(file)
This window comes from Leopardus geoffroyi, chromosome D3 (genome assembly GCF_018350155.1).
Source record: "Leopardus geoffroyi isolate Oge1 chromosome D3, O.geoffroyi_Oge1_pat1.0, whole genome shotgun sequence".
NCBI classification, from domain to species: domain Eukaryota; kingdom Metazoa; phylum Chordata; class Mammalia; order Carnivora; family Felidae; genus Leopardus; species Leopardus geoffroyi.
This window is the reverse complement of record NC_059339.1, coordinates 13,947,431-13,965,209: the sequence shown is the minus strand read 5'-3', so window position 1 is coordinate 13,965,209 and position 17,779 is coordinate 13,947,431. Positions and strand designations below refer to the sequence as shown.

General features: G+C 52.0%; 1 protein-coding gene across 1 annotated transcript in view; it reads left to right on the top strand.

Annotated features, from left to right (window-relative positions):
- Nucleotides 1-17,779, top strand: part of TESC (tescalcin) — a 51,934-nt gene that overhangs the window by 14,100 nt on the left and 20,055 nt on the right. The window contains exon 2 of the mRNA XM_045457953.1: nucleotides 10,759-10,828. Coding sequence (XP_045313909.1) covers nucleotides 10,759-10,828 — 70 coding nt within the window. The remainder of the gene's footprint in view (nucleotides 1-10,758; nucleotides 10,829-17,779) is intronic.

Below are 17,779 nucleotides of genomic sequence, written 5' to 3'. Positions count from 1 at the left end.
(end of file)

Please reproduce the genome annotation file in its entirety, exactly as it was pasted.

This window comes from Leopardus geoffroyi, chromosome D3 (genome assembly GCF_018350155.1).
Source record: "Leopardus geoffroyi isolate Oge1 chromosome D3, O.geoffroyi_Oge1_pat1.0, whole genome shotgun sequence".
NCBI classification, from domain to species: domain Eukaryota; kingdom Metazoa; phylum Chordata; class Mammalia; order Carnivora; family Felidae; genus Leopardus; species Leopardus geoffroyi.
This window is the reverse complement of record NC_059339.1, coordinates 13,947,431-13,965,209: the sequence shown is the minus strand read 5'-3', so window position 1 is coordinate 13,965,209 and position 17,779 is coordinate 13,947,431. Positions and strand designations below refer to the sequence as shown.

General features: G+C 52.0%; 1 protein-coding gene across 1 annotated transcript in view; it reads left to right on the top strand.

Annotated features, from left to right (window-relative positions):
- Nucleotides 1-17,779, top strand: part of TESC (tescalcin) — a 51,934-nt gene that overhangs the window by 14,100 nt on the left and 20,055 nt on the right. The window contains exon 2 of the mRNA XM_045457953.1: nucleotides 10,759-10,828. Coding sequence (XP_045313909.1) covers nucleotides 10,759-10,828 — 70 coding nt within the window. The remainder of the gene's footprint in view (nucleotides 1-10,758; nucleotides 10,829-17,779) is intronic.

Below are 17,779 nucleotides of genomic sequence, written 5' to 3'. Positions count from 1 at the left end.